by Michael Miller – August 2 is the official day when faithful Catholics of Costa Rica (and nearby countries) journey, by the hundreds of thousands, to the city of Cartago, about 15 miles to the east of San José. They go to visit the Basilica de Nuestra Señora de los Angeles (Basilica of Our Lady of the Angels).
In reality, the faithful have been making the pilgrimage to Cartago all week long. For the past few days, you could see groups of hearty walkers heading east to the Basilica.
Last night (August 1), taking advantage of the cool evening air, there were tens of thousands of people walking along Avenida Segunda out of San José toward San Pedro; Young people, old people, a great many families, some of them with children in strollers. The crowds were so heavy that police in cars and on motorcycles restricted the traffic to the lanes away from the walkers, who spilled out from the sidewalks onto the street.
The faithful believe that by visiting the Basilica this week, and especially by walking, their prayers for sick members of their families will be answered. It was on this day, in the 1600’s, that a little black statue of the Blessed Virgin was discovered in the woods near Cartago. The Basilica was built where the statue was discovered, and it is now considered the most important religious site in Central America.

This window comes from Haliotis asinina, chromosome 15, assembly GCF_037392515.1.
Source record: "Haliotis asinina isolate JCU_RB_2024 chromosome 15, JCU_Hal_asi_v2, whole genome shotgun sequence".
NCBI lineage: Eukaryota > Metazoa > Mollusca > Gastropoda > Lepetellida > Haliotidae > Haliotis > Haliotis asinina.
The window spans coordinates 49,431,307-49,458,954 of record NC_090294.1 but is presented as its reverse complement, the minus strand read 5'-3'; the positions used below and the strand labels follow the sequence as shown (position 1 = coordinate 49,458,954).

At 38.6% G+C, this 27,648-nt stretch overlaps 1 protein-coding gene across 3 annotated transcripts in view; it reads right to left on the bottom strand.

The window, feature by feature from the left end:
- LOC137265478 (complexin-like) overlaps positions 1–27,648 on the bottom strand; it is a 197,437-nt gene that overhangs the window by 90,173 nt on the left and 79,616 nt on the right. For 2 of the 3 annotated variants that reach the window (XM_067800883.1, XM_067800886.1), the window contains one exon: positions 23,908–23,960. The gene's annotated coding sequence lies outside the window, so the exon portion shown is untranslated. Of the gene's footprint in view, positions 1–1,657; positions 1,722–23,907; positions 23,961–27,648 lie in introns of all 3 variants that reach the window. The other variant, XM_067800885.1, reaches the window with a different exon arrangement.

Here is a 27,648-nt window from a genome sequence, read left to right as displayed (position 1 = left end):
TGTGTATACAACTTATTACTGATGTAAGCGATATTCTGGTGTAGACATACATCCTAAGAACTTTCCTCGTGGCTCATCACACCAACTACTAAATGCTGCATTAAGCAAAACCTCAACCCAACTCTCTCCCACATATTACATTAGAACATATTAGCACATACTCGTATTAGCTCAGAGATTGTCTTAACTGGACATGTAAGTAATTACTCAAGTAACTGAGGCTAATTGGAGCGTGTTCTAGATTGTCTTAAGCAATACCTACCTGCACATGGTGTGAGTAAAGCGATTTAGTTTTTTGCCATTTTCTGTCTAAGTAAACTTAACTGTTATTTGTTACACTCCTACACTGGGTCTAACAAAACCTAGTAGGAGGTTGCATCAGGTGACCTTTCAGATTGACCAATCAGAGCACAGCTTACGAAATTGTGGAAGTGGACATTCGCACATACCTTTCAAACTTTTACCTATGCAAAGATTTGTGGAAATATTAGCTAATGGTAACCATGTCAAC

Whether you are a believer or not, The Basilica in Cartago is stunning. It is the most beautiful cathedral I have seen outside of Europe. And the crowds it attracts during this time of year are mind boggling.
Over a million people (about 20 percent of the population of Costa Rica) will have visited and prayed there during this week.
Today, the weary travelers are returning to San José. Many will come back by train or by bus. At the Atlantic Train Station this morning, 10-car trains were arriving from Cartago every half hour packed with the returning pilgrims. Station officials said that the train service from Cartago would continue until noon today.
Michael Miller is the author of the only guide book that focuses on Downtown San José, Costa Rica, titled: The Real San José.